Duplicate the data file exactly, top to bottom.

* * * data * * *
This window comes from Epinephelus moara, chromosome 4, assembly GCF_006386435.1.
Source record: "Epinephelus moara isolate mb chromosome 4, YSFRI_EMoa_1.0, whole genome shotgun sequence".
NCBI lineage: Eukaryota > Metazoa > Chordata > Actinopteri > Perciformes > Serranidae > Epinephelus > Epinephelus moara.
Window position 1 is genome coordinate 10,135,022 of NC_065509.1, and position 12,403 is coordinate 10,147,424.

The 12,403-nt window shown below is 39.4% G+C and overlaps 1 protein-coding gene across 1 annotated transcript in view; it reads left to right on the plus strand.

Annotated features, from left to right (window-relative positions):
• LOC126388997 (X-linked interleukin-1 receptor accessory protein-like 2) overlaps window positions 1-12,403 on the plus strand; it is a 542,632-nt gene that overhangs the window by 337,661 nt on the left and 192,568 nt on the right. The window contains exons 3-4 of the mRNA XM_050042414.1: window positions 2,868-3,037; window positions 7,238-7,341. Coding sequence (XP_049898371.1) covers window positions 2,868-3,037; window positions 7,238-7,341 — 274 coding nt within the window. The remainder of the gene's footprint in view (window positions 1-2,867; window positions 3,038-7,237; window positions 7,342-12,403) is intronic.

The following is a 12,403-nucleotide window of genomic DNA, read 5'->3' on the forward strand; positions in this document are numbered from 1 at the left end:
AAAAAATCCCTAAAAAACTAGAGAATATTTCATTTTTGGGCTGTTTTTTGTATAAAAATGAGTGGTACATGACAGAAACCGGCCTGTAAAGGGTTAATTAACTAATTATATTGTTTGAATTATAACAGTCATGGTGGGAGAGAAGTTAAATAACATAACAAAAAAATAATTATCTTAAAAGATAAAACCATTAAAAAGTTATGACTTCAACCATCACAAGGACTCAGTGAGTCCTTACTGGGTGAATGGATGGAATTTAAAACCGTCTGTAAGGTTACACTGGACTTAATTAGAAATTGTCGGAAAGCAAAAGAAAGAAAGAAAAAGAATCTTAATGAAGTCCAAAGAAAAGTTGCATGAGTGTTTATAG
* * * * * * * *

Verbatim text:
This window comes from Epinephelus moara, chromosome 4, assembly GCF_006386435.1.
Source record: "Epinephelus moara isolate mb chromosome 4, YSFRI_EMoa_1.0, whole genome shotgun sequence".
NCBI lineage: Eukaryota > Metazoa > Chordata > Actinopteri > Perciformes > Serranidae > Epinephelus > Epinephelus moara.
Window position 1 is genome coordinate 10,135,022 of NC_065509.1, and position 12,403 is coordinate 10,147,424.

The 12,403-nt window shown below is 39.4% G+C and overlaps 1 protein-coding gene across 1 annotated transcript in view; it reads left to right on the plus strand.

Annotated features, from left to right (window-relative positions):
• LOC126388997 (X-linked interleukin-1 receptor accessory protein-like 2) overlaps window positions 1-12,403 on the plus strand; it is a 542,632-nt gene that overhangs the window by 337,661 nt on the left and 192,568 nt on the right. The window contains exons 3-4 of the mRNA XM_050042414.1: window positions 2,868-3,037; window positions 7,238-7,341. Coding sequence (XP_049898371.1) covers window positions 2,868-3,037; window positions 7,238-7,341 — 274 coding nt within the window. The remainder of the gene's footprint in view (window positions 1-2,867; window positions 3,038-7,237; window positions 7,342-12,403) is intronic.

The following is a 12,403-nucleotide window of genomic DNA, read 5'->3' on the forward strand; positions in this document are numbered from 1 at the left end:
AAAAAATCCCTAAAAAACTAGAGAATATTTCATTTTTGGGCTGTTTTTTGTATAAAAATGAGTGGTACATGACAGAAACCGGCCTGTAAAGGGTTAATTAACTAATTATATTGTTTGAATTATAACAGTCATGGTGGGAGAGAAGTTAAATAACATAACAAAAAAATAATTATCTTAAAAGATAAAACCATTAAAAAGTTATGACTTCAACCATCACAAGGACTCAGTGAGTCCTTACTGGGTGAATGGATGGAATTTAAAACCGTCTGTAAGGTTACACTGGACTTAATTAGAAATTGTCGGAAAGCAAAAGAAAGAAAGAAAAAGAATCTTAATGAAGTCCAAAGAAAAGTTGCATGAGTGTTTATAG